When Violence Hits Close to Home
It’s too easy to buy a gun in Florida. Some are proposing “mental health” issues as a main factor in mass shootings, but in reality very few shootings are caused by people with severe mental illness and the mentally ill are more likely to be victims of violence than perpetrators. The American Psychiatric Association reports fewer than 1% of firearm fatalities in 2016 were caused by people with mental health disorders. Killers are much more likely to have a history of violence which is overlooked. With no background checks on private sales, people who shouldn’t own weapons for many reasons are buying them anyway.
Just 5 miles down the road from my house, a 30-year old man named Brian Disario did exactly that in June of 2017. Brian was not a violent man but he had been diagnosed with schizophrenia when he was 19 and had been hospitalized repeatedly. He’d even been held under Florida’s “Baker Act,” which allows someone to be taken into custody for emergency mental health treatment. Brian stuffed cotton balls in his ears to try to block out the voices. Still, Brian was able to legally purchase an AR-15 from a sheriff’s deputy.
Brian’s mother Kathy is a nurse who knew the risks all too well. She tried to keep up with her son’s medications, but he decided that the pills made him nauseous. He stopped taking them, because he wanted to be able to drive his mother to her breast cancer treatments.
When Kathy discovered the AR-15 she contacted the police. She told them Brian was off his medications and begged them to confiscate the gun—but Brian had purchased it legally, and there was nothing they could do. Four months later, he had a mental break.
While hallucinating, he shot a friend to death and went wandering down the road. Within a block of an elementary school, he got into a shootout with police. Then he fled back home and, perhaps realizing what he had done, committed suicide.
Kathy supports the Second Amendment, but she can’t understand why her son was allowed to own a gun. She did everything possible to prevent this tragedy, but our state laws are so lax no one had any authority to intervene. Brian’s case is unusual, but it illustrates our flawed system which failed him and everyone he harmed, including himself.
Another Day, Another Mass Shooting
Our system also failed the Parkland victims. I am heartbroken and horrified by everything those brave kids have been through, but I am most infuriated by the insipid response from our elected officials.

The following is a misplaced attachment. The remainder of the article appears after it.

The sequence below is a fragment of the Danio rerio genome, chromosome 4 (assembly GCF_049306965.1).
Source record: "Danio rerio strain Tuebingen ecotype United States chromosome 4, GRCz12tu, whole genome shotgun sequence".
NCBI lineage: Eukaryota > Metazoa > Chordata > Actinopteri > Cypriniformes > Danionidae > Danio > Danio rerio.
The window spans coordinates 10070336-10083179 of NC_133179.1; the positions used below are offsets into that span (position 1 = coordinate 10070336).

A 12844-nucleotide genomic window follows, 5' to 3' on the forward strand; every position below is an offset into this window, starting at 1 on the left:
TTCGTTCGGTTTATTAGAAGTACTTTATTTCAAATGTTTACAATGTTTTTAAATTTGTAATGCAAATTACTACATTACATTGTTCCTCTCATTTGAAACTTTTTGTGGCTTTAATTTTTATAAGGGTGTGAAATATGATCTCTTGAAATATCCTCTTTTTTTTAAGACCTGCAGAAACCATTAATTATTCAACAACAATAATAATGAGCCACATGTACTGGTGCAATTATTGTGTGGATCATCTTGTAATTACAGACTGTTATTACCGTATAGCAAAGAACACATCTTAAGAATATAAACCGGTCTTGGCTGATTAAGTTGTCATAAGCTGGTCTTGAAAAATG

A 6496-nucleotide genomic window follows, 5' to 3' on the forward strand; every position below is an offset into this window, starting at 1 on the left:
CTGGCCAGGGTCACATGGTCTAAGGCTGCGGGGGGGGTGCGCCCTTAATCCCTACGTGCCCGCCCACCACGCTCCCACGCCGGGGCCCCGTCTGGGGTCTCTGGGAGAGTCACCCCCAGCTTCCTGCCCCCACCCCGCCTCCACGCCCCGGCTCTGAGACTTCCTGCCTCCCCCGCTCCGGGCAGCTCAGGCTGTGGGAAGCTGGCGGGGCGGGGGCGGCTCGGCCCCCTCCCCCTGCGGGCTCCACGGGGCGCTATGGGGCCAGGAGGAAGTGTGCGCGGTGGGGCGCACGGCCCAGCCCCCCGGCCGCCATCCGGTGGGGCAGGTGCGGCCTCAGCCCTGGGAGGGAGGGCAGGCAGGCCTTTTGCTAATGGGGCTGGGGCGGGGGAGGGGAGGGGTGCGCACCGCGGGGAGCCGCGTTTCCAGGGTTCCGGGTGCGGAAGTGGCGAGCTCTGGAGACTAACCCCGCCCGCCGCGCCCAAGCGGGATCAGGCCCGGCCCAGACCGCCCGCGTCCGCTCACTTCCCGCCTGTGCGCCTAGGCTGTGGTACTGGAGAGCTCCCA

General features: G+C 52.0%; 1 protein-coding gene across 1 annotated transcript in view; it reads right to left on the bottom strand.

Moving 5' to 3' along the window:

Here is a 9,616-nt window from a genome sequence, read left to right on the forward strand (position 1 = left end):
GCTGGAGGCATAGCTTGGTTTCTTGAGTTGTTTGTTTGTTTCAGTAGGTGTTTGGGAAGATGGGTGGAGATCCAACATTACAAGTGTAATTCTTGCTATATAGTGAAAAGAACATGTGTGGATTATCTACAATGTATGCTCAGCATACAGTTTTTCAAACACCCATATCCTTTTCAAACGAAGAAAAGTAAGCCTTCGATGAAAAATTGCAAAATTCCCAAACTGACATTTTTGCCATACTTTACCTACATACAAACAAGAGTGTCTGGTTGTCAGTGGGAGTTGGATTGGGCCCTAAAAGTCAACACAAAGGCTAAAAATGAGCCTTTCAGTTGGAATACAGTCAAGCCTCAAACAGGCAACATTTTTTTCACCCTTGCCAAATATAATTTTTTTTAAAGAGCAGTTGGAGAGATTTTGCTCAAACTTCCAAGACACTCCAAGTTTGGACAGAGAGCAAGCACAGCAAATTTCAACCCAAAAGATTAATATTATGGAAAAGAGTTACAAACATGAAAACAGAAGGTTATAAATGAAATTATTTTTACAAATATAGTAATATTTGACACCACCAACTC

Ever since Republicans took control of the state Legislature they’ve pandered to the NRA, weakened gun laws, and increased the risk of violence in our communities. Now the Florida Attorney General says the state will pay for the victims’ funeral expenses. Although this will surely help some of the families, it’s ultimately a cynical and hollow gesture.
Our leaders are using taxpayer dollars to deflect responsibility for how these teachers and students died in the first place.
Preserving Liberty While Taking Reasonable Precautions
Many of my supporters have asked where I stand on gun control. As a gun owner myself, I firmly believe in our right to bear arms—but as citizens, we have a responsibility to handle them safely. This means doing everything we can to make sure gun ownership is monitored and regulated. Yes, Florida is ranked 50th in the nation when it comes to funding for mental health programs—let’s work to change that because it’s the right thing to do, though evidence suggests it won’t have much of an impact on gun violence.
I believe we should have universal background checks and registrations for all gun sales, private or not. I want a ban on bump stocks, large capacity magazines and armor-piercing bullets. We need clearer definitions and much greater restrictions on assault weapons. I want a ban on firearm access for known foreign and domestic terrorists. We must close the “boyfriend loophole” and prohibit gun possession for those with stalking convictions and restraining orders. Policies and laws should be based on threat assessments for dangerous behavior and law enforcement should be empowered to protect our communities.
Furthermore, I’d like to see a lifetime ban (not just a 3 year wait, as it is now stands in Florida) for those with domestic violence convictions.
This is especially important, because domestic violence is often a “canary in the coal mine” when it comes to predicting acts of catastrophic public violence. A significant majority of shooters have a history of violence against women.
When Connecticut tightened their firearms laws after the Sandy Hook massacre, gun violence in the state dropped by 23% and crime in general has hit its lowest rate since 1967. With more courageous leadership, Florida could do the same.
A Path Forward
Right now, I don’t believe for a moment that our GOP-controlled state will pass any meaningful gun control legislation. After all, Republicans including my opponent Amber Mariano just voted to decline to even discuss any potential assault rifle ban or regulation…while a number of Parkland school shooting survivors watched and wept.
Republicans hope that this most recent massacre will fade from the headlines and people won’t be quite so upset by the time we hit the polls in November. Let’s prove them wrong. Support my campaign, join our contact list, and let’s fight together to make Florida a safer place for us all. Public safety is more important than anyone’s right to own a gun.
~Dr. Linda Jack